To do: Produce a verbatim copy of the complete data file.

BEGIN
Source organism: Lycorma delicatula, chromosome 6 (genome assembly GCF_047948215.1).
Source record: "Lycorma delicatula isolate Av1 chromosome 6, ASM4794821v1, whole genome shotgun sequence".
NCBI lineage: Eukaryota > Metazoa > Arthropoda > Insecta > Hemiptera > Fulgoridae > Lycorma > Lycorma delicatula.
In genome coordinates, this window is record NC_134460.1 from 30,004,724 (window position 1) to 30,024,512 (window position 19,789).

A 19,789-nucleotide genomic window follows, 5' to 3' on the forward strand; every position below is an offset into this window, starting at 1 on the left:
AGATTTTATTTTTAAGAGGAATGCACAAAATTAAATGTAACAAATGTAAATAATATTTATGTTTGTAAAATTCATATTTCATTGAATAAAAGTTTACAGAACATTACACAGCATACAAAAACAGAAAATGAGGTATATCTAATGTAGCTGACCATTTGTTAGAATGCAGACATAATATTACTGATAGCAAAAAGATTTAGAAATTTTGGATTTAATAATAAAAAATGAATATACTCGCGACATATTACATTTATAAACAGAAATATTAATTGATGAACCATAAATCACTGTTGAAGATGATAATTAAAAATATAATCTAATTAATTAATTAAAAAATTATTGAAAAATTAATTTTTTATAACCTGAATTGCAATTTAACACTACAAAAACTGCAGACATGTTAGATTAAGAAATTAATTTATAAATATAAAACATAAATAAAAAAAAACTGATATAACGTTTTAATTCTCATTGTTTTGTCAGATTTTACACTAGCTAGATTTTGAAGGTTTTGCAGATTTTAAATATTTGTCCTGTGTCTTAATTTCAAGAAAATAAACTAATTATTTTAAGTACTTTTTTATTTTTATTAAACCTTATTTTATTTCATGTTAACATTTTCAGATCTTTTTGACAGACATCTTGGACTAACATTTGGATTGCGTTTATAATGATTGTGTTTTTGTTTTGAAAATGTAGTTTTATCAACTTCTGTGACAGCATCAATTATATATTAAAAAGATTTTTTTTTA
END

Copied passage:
Source organism: Lycorma delicatula, chromosome 6 (genome assembly GCF_047948215.1).
Source record: "Lycorma delicatula isolate Av1 chromosome 6, ASM4794821v1, whole genome shotgun sequence".
NCBI lineage: Eukaryota > Metazoa > Arthropoda > Insecta > Hemiptera > Fulgoridae > Lycorma > Lycorma delicatula.
In genome coordinates, this window is record NC_134460.1 from 30,004,724 (window position 1) to 30,024,512 (window position 19,789).

A 19,789-nucleotide genomic window follows, 5' to 3' on the forward strand; every position below is an offset into this window, starting at 1 on the left:
AGATTTTATTTTTAAGAGGAATGCACAAAATTAAATGTAACAAATGTAAATAATATTTATGTTTGTAAAATTCATATTTCATTGAATAAAAGTTTACAGAACATTACACAGCATACAAAAACAGAAAATGAGGTATATCTAATGTAGCTGACCATTTGTTAGAATGCAGACATAATATTACTGATAGCAAAAAGATTTAGAAATTTTGGATTTAATAATAAAAAATGAATATACTCGCGACATATTACATTTATAAACAGAAATATTAATTGATGAACCATAAATCACTGTTGAAGATGATAATTAAAAATATAATCTAATTAATTAATTAAAAAATTATTGAAAAATTAATTTTTTATAACCTGAATTGCAATTTAACACTACAAAAACTGCAGACATGTTAGATTAAGAAATTAATTTATAAATATAAAACATAAATAAAAAAAAACTGATATAACGTTTTAATTCTCATTGTTTTGTCAGATTTTACACTAGCTAGATTTTGAAGGTTTTGCAGATTTTAAATATTTGTCCTGTGTCTTAATTTCAAGAAAATAAACTAATTATTTTAAGTACTTTTTTATTTTTATTAAACCTTATTTTATTTCATGTTAACATTTTCAGATCTTTTTGACAGACATCTTGGACTAACATTTGGATTGCGTTTATAATGATTGTGTTTTTGTTTTGAAAATGTAGTTTTATCAACTTCTGTGACAGCATCAATTATATATTAAAAAGATTTTTTTTTA